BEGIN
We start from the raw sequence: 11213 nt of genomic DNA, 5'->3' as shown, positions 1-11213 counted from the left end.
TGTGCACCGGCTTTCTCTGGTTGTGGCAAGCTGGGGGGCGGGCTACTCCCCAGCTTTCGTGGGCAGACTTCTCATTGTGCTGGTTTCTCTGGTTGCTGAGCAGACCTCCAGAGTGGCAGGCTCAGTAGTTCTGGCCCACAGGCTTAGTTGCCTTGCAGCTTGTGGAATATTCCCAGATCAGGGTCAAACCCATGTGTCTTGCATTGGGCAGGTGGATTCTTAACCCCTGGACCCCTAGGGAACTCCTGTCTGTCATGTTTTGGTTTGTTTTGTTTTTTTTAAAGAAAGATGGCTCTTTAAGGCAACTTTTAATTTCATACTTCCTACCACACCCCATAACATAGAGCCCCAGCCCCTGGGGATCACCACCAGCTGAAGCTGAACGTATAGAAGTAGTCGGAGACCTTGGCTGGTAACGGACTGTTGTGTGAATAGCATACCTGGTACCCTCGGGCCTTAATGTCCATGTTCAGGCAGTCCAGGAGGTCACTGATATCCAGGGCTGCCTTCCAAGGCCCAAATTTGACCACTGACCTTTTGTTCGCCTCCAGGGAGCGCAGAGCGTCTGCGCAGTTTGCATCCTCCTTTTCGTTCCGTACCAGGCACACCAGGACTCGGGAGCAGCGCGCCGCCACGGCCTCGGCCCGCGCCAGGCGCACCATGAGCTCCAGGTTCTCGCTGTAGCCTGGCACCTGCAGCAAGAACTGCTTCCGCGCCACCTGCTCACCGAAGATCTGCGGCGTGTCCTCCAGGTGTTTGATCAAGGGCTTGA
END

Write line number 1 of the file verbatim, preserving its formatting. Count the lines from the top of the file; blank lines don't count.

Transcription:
We start from the raw sequence: 11213 nt of genomic DNA, 5'->3' as shown, positions 1-11213 counted from the left end.